The Defense Department, thanks to the fiscal year 2024 defense policy bill, has the authority to increase family separation allowance sharply. But it hasn’t happened, yet. In its current form, family separation allowance provides an additional tax-free $250 per month to service members who are involuntarily separated from their families for 30 days or more. Eligible circumstances include dependent-restricted permanent duty tours (unless the member volunteered), sea duty, and temporary duty away from the member’s permanent station. The defense policy bill, which President Joe Biden signed on Dec. 22, authorized DOD to boost the allowance to $400 per month.
The race for connectivity in space is heating up, with private companies launching thousands of satellites to provide global internet access. The United States military aims to harness these new networks in the skies to bolster communications for troops on the ground, ships at sea, and drone aircraft patrolling far-flung regions. One of the most visible signs of this shift is the growing use of SpaceX’s Starlink low-Earth orbit internet services. About 50 different military commands and Defense Department offices are now using Starlink, said Clare Hopper, director of the Commercial Satellite Communications Office.
President Joe Biden’s nominee to be the first-ever assistant secretary of defense for science and technology told lawmakers that development of hypersonic weapons and quantum computing will be top priorities if she’s confirmed. She also pledged to improve the department’s partnerships with small businesses in order to better integrate new capabilities into the services.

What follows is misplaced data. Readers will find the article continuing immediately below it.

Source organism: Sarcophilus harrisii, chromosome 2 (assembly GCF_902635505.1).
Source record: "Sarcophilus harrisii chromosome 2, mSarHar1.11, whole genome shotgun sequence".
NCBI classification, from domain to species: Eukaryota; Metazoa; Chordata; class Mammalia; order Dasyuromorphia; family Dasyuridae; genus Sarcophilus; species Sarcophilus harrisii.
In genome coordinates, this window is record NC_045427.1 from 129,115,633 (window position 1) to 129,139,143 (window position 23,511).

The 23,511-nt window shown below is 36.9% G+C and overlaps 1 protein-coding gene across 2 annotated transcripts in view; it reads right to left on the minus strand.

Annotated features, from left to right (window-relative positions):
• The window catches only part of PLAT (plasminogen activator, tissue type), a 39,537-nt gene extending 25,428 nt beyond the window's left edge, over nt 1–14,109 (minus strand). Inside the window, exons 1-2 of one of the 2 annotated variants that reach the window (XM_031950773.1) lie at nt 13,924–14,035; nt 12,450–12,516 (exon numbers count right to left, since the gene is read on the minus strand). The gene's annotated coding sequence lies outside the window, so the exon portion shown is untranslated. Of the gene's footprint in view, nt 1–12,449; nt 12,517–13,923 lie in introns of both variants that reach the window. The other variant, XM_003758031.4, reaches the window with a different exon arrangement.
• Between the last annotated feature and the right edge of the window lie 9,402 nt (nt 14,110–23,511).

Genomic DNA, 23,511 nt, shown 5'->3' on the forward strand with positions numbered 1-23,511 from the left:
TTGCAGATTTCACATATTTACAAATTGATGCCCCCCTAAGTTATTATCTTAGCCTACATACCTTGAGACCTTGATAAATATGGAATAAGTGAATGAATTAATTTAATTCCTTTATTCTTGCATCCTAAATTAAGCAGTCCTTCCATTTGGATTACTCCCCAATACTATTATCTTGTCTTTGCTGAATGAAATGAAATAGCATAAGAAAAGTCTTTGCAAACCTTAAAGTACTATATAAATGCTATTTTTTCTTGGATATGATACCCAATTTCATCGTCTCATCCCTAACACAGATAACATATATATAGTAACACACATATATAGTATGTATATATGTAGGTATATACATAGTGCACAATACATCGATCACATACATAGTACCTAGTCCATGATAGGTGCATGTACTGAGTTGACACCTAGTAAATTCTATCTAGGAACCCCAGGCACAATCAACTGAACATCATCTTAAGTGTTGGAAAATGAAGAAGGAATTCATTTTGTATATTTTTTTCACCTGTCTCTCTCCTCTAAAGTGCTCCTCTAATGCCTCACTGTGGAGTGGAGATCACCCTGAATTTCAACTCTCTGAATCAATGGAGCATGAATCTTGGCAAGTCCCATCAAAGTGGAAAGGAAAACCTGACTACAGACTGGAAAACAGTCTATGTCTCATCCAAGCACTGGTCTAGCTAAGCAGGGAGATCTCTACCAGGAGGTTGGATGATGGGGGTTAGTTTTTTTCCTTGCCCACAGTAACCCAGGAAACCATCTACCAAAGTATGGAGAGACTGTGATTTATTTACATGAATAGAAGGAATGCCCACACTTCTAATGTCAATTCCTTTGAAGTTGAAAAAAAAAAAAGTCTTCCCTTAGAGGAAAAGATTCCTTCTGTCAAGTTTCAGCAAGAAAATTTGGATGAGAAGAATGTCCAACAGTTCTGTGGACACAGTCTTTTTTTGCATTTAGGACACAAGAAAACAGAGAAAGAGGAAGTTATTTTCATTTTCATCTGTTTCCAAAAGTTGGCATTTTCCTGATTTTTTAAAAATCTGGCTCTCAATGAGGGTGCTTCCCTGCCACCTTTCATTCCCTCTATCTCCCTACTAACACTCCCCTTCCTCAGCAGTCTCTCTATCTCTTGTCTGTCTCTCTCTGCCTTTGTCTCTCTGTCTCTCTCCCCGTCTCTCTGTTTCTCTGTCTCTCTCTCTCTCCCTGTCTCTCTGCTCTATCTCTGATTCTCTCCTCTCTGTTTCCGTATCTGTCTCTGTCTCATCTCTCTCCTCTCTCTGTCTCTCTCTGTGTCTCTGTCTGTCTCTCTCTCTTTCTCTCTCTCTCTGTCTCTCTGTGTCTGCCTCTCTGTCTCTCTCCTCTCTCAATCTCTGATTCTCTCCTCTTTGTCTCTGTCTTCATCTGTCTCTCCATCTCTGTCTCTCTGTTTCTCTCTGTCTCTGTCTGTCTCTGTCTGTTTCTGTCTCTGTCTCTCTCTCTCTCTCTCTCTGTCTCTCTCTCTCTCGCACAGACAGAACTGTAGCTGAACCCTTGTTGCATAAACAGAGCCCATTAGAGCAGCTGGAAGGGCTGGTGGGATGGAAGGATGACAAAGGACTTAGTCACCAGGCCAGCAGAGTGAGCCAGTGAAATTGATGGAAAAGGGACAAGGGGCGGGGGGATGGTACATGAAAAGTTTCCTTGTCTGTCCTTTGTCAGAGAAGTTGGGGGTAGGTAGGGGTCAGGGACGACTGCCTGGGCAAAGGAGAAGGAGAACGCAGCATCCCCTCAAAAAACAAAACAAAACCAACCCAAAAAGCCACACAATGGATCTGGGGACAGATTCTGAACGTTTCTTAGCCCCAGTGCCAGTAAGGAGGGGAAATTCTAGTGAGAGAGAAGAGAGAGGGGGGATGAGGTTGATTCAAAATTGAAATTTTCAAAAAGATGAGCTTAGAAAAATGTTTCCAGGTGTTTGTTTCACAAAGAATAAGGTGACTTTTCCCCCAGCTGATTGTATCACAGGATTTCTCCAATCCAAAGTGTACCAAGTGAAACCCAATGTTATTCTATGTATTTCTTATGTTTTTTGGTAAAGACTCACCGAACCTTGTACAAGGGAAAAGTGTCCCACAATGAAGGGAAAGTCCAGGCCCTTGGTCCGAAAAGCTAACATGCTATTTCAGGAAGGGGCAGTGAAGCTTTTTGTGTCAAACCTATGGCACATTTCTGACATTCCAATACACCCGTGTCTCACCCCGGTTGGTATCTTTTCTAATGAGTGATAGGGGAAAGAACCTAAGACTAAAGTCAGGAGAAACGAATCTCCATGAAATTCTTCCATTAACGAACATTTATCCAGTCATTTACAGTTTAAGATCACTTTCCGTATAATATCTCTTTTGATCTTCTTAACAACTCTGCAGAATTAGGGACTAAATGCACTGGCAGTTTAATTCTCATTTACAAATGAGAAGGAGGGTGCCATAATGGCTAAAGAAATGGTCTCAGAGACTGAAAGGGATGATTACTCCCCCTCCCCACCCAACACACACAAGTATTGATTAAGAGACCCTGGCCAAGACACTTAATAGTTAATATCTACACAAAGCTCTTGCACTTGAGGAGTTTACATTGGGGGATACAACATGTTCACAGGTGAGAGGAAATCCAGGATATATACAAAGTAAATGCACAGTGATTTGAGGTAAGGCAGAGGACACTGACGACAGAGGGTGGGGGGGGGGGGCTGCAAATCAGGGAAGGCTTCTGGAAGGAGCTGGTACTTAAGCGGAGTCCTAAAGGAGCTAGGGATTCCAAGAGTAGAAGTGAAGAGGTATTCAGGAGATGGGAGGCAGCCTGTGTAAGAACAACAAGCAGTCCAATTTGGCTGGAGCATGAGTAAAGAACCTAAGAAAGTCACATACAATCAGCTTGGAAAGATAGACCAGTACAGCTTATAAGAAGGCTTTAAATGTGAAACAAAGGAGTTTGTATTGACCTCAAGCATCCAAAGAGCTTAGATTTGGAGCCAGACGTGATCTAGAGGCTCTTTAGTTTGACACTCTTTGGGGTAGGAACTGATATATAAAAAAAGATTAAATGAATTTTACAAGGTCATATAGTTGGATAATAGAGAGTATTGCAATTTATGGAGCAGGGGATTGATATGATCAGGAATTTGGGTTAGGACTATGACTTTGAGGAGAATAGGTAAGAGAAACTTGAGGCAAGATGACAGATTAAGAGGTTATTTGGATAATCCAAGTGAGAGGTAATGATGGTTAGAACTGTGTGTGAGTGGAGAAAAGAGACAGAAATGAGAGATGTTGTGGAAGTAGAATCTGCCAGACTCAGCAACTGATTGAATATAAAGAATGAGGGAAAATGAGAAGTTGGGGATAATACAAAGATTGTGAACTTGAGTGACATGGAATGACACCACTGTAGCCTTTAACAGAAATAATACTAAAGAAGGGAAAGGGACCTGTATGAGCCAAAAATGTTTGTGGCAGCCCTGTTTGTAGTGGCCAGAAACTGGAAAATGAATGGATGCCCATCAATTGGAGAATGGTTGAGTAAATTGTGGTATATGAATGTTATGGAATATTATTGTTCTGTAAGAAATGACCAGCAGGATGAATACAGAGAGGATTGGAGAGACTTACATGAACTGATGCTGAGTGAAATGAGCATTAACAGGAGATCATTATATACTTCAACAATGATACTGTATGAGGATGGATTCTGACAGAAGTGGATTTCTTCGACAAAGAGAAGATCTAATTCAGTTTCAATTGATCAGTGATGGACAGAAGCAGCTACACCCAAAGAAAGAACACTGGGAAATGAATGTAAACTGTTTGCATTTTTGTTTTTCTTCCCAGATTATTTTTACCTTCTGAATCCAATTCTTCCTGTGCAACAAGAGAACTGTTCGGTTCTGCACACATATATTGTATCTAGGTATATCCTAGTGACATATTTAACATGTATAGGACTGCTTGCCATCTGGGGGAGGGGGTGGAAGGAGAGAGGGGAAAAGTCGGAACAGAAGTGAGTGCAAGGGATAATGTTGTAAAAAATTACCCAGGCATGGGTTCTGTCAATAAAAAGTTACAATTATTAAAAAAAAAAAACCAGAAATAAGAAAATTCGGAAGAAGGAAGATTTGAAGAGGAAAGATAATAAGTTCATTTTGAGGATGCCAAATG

Turkey's Parliament Approves Sweden's NATO Membership, Lifting Key Hurdle to Entry into Military Alliance
Turkish legislators on Jan. 23 endorsed Sweden's membership in NATO, lifting a major hurdle on the previously nonaligned country's entry into the military alliance. The legislators ratified Sweden's accession protocol by 287 votes to 55, with four abstentions. The ratification will come into effect after its publication in the Official Gazette, which is expected to be swift. Hungary then becomes the only NATO ally not to have ratified Sweden's accession.
Air National Guard MQ-9 Reaper drones were armed and ready, if they had been required, to sink a rocket booster off the coast of California as part of a missile defense test last month. The Reapers were ostensibly on station to help ensure the booster, which was from a Ground-Based Interceptor, slipped beneath the waves and did not become a hazard to maritime traffic.
The U.S. Air Force's flight schools have a reputation for churning out some of the best pilots in the world. But not even with that standing, only 558 in the service's entire history were ever able to earn the title "Bandit"—the name awarded exclusively to pilots assigned to fly the Top Secret F-117 Nighthawk stealth jet. During the first years of the Nighthawk program in the 1980s, candidate pilots were drawn from a pool of fast-jet pilots. Only fighter or attack pilots with minimum of 1,000 hours were considered for the job, though candidates with 2,000 or more hours were preferred, given their extensive piloting experience.